Saturday, October 11, 2014

Mermaids ahoy!

Before my back went this morning (where did it go you ask?) I managed to print out 2 of my new Mermaid paper art dolls ad put them in the etsy shop. They have been cut out (how flipping fiddly - why do I always make them so intricate???) and assembled and look lovely in their packaging. Sadly my rather ambitious use of 350gsm sating card in a domestic printer resulted in a cr*p-tacular paper jam and as I can't bend down anymore....well, you will have to wait a while longer to see the other 2 fishy gals I have finished drawing up ;o)

Thursday, October 2, 2014

Mermaids, swimming into the shop

I am just waiting for some more card to arrive and then my latest Paper Art Dolls will go into the etsy shop, probably at the weekend. This time I have for you an entire shoal of Rococo mermaids wearing corsets and opera gloves, one has a ship in her wig and all are festooned with pearls... well, I know I would be if I was a mermaid ;o) Once these are printed out I am going to finish one of my cloth and clay art dolls in just time for Halloween (fingers crossed!)

Sunday, September 28, 2014

My new favourite artist

A few weekends ago I went to Plas Teg. Back in the early 80's when it was still a ruin, I used to pass it on the coach every morning and evening to-ing and fro-ing to art college in Wrexham. I always loved the place, but this was the first time I got to see the interior and wonderful renovations carried out over the intervening years by it's marvelously eccentric owner Cornelia Bayley. The house, and everything in it, are fantastic and theatrical and I was particularly taken by all the grand old oil paintings hanging in every room... except they aren't "old" at all. It seems Cornelia commissioned some amazingly talented contemporary artists to copy works that are hanging in museums and galleries the world over (some I recognised, Reuben's for instance). Those artists did an amazing job and it got me thinking...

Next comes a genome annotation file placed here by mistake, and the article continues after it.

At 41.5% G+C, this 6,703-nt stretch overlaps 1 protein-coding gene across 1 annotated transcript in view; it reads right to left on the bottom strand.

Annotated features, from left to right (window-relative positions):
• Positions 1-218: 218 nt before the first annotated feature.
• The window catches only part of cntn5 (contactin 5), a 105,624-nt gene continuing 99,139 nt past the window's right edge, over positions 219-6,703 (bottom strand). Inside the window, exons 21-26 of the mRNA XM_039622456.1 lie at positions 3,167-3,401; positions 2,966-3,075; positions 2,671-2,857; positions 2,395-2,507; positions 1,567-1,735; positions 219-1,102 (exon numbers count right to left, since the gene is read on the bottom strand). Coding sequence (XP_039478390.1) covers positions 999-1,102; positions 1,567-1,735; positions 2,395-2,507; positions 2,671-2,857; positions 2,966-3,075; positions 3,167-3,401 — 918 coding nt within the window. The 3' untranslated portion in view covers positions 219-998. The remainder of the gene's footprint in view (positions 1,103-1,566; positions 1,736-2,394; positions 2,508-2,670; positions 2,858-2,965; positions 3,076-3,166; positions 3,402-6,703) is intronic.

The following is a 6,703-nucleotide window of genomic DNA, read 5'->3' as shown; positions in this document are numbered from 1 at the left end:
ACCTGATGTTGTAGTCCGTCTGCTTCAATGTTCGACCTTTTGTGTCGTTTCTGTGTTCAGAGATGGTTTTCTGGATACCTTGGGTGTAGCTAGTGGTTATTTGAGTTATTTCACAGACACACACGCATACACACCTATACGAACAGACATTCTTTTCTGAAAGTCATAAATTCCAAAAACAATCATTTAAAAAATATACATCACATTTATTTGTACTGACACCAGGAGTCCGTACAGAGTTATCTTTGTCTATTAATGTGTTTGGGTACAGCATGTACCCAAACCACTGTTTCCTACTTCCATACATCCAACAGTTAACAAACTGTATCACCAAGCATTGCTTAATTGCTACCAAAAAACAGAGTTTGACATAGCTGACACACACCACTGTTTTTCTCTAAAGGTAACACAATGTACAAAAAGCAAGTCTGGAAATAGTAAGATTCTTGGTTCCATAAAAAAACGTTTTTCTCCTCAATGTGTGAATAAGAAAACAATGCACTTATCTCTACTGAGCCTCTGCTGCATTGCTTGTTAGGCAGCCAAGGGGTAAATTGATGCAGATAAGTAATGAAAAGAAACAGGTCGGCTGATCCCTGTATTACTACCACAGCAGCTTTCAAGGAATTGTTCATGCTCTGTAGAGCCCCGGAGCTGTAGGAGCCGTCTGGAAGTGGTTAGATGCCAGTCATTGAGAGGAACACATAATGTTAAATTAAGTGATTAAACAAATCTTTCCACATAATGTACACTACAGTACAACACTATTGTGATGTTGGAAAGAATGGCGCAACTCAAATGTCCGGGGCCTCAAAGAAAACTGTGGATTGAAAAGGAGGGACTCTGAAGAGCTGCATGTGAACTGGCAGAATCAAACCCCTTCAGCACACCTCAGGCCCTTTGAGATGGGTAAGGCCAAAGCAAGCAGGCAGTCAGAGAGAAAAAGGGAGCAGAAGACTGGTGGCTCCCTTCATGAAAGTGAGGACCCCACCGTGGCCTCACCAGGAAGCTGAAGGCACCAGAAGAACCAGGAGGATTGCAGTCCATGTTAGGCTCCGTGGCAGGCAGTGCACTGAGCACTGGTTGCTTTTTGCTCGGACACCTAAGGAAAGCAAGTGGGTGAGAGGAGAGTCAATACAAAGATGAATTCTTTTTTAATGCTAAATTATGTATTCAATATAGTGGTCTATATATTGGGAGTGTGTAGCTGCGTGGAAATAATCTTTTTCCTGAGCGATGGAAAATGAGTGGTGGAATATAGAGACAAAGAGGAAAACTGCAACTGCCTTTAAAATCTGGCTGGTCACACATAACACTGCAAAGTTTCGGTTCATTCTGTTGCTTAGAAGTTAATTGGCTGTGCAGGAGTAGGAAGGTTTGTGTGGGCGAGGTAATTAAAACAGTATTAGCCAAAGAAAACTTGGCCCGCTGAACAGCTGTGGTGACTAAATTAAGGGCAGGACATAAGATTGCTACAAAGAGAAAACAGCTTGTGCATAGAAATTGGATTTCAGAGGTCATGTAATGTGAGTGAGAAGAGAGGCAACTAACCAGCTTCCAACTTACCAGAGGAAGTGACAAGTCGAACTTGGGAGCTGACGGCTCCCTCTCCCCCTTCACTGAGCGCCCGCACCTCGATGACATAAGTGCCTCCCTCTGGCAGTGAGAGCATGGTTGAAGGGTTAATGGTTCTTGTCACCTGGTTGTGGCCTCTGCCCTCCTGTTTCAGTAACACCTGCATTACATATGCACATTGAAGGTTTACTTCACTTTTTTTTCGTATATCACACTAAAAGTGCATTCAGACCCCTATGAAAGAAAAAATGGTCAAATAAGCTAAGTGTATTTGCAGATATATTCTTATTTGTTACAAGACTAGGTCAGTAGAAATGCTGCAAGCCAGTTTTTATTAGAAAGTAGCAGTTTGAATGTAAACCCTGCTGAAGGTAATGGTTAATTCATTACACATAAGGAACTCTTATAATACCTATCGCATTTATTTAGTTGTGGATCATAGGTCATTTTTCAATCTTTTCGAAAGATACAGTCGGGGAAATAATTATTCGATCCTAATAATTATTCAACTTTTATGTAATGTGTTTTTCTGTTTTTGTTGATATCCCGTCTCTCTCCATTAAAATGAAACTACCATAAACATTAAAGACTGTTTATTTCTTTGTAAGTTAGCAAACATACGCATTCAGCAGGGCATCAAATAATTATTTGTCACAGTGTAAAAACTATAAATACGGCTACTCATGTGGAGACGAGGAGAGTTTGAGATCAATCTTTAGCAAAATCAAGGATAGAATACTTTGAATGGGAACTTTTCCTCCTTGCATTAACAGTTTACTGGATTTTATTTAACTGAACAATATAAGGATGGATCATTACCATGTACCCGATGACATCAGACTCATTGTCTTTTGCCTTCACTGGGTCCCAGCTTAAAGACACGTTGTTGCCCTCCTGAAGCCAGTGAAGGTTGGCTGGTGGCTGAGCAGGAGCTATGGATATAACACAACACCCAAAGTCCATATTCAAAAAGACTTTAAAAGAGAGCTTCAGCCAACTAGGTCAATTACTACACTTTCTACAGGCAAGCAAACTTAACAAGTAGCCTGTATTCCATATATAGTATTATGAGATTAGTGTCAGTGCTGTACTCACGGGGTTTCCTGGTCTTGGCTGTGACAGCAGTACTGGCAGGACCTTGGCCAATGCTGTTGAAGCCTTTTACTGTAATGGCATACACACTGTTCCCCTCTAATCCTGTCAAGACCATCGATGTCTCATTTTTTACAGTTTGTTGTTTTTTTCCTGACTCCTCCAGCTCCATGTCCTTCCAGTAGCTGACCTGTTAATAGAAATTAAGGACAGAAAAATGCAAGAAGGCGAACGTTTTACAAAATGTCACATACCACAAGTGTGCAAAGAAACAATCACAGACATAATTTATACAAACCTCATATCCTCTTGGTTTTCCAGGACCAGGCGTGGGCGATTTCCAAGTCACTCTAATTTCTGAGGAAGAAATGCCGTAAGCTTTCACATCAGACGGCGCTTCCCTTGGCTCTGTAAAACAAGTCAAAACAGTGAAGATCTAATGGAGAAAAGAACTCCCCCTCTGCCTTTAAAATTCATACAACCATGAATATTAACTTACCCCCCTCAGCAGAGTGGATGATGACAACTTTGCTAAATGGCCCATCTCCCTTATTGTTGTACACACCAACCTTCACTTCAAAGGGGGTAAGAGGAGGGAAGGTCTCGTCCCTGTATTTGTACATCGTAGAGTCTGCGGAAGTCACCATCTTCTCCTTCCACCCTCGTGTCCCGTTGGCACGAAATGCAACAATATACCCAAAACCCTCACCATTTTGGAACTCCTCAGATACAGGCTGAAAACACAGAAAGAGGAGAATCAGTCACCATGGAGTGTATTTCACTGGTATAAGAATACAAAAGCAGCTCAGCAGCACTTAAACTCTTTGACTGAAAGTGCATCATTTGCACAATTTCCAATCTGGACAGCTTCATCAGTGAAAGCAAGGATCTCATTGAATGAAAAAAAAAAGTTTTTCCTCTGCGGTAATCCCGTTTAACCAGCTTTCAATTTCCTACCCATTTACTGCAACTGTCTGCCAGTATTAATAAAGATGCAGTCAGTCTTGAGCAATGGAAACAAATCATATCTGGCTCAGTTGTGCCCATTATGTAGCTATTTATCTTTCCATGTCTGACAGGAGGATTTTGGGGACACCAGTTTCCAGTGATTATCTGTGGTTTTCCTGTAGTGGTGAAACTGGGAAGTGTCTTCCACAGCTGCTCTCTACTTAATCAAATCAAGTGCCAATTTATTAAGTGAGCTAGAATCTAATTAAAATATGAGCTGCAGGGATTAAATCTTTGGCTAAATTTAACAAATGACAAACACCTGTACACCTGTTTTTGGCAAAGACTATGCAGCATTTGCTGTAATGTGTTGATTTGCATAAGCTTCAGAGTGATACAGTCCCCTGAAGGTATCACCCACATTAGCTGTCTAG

Back when I used to pass Plas Teg as a ruin, I was having my life-long (well, all of 17 years at that point) dream of becoming a portrait painter well and truly kicked out of me by some of my college tutors. One in particular (let's refer to him as Albert Bumface) attacked my work - plus my views, my character, my looks and just generally my very existence - to the point of bullying and it was because of him that I pretty much gave up painting and changed from Fine Art to Design. I certainly lost all the joy  of painting that I had enjoyed since a small child and was filled with self-doubt whenever I picked up a paint brush after that. The odd part was that I was easily one of the better students in my year as far as natural talent went. That might sound egotistical but is just a fact. Other tutors praised and encouraged my draughtsmanship and my already quite well established painting style, but as I was young and really lacking in confidence back then, Bumface's loudly disparaging comments drowned out the weaker voices of encouragement for me. Now I just wonder how many of my fellow students went on to make their living day to day solely by using their artistic talents? I did, of course, but it was only because a strong streak of defiance rose up from somewhere a few years down the line.

The problem for Bumface (who wasn't all acidic malevolence, he had a lot of 'favourites' whom he showered with praise, and was very popular with a certain section of the student body... he spent a lot of time with them down the pub, anyway) seemed to boil down to the fact that I loved the old masters. I also failed to sneer when I saw the work of the Pre-Raphaelites and once bought a postcard of one of Joseph Farquharson's many snowy landscapes with sheep to give to my Grandma while we were on a college trip to The Walker Gallery in Liverpool. "Lowbrow" art was yet to have it's day and I guess to the likes of Bumface, an eclectic  girl who could appreciate not just the work of Cy Twombly but also of the likes of Sir Frederick Leighton clearly had no place in HIS art college. Bumface and his little clique held very rigid, narrow-minded opinions what was ART and what was not - in short he was a Total D*ck! (I am not suggesting that he quacked there, in case you are wondering)